Searching for coherent reasons to oppose the Bush foreign policy and deflect criticism of his many votes to slash the defense budget, John Kerry has come up with a new plan of attack: bashing the president’s eminently sensible proposal to realign U.S. forces in the world, taking account of the fact that the Cold War ended 15 years ago.
In a speech Wednesday to the Veterans of Foreign Wars, Mr. Kerry blasted President Bush’s plan to bring home as many as 70,000 troops from bases in Asia and Europe. “Why are we unilaterally withdrawing 12,000 troops from the Korean Peninsula at the very time we are negotiating with North Korea — a country that really has nuclear weapons? This is clearly the wrong signal to send at the wrong time,” Mr. Kerry said.
Mr. Kerry hasn’t always been so worried that troop reductions send the wrong signal. In 1990, he criticized the United States for keeping 300,000 troops in Germany to protect that country from the Soviets. The following year, he voted to slash the number of U.S. personnel in Europe by 30,000.
In January of this year, Mr. Kerry promised to be a president who “reduces the overall need for deployment of American forces in the globe — and I mean North Korea, Germany and the rest of the world.” On April 14, Mr. Kerry said that the president should be “trying to find ways to reduce the overexposure, in a sense, of America’s commitments.” U.S. foreign policy, he added, should be trying to achieve “the reduction of the American presence” on the Korean Peninsula.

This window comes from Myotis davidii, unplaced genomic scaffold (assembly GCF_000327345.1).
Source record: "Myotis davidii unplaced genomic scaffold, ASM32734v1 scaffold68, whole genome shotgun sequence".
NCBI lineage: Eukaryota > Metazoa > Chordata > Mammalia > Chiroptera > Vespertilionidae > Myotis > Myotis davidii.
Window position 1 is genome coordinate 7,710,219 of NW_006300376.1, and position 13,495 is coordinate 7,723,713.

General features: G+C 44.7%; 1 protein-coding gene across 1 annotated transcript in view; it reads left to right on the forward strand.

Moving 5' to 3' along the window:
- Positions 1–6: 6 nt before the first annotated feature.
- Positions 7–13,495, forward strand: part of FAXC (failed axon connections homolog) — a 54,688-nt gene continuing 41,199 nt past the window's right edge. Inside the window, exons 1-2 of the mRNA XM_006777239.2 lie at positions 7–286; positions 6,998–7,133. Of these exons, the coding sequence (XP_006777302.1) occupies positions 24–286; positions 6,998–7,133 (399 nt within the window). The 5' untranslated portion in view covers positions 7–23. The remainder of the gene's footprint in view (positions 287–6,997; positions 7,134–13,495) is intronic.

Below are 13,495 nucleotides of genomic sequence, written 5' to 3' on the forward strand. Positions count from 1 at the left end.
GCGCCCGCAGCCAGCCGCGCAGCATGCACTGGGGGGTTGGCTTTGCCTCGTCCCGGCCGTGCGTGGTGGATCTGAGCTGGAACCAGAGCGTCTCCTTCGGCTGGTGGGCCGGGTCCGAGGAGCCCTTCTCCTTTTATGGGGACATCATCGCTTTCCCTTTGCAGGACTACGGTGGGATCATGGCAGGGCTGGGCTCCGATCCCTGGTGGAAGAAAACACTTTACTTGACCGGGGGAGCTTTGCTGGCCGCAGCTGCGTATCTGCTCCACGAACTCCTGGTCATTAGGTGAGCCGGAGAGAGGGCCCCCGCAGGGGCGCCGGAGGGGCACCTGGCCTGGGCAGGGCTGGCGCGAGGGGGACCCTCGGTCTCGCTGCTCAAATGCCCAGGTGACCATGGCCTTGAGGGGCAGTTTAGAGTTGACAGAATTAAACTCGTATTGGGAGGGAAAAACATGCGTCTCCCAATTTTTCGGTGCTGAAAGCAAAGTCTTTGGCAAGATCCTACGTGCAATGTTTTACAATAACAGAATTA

During an Aug. 1 appearance on ABC-TV’s “This Week,” moderator George Stephanopoulos asked Mr. Kerry if some troops would be home by the end of his first term. In response, Mr. Kerry — specifically mentioning Europe and the Korean Peninsula —said he would “have a significant, enormous reduction in the level of troops” abroad. He added that, so far as moving troops from these areas of the world was concerned, “there are great possibilities open to us.”
So, why has Mr. Kerry moved from speaking favorably about reducing the number of American troop cuts less than three weeks ago to denouncing the president for actually trying to implement them? What tectonic geopolitical change has caused the senator to change his deeply held beliefs about troop withdrawals?
We suspect that the complaints result less from some extraordinary re-evaluation of the merits of the issue than the fact that Mr. Kerry, faced with the daunting challenge of trying to unseat an incumbent president, will search for any pretext to disagree with Mr. Bush. Perhaps he is an aficionado of that old Groucho Marx song: “Whatever it is, I’m against it.”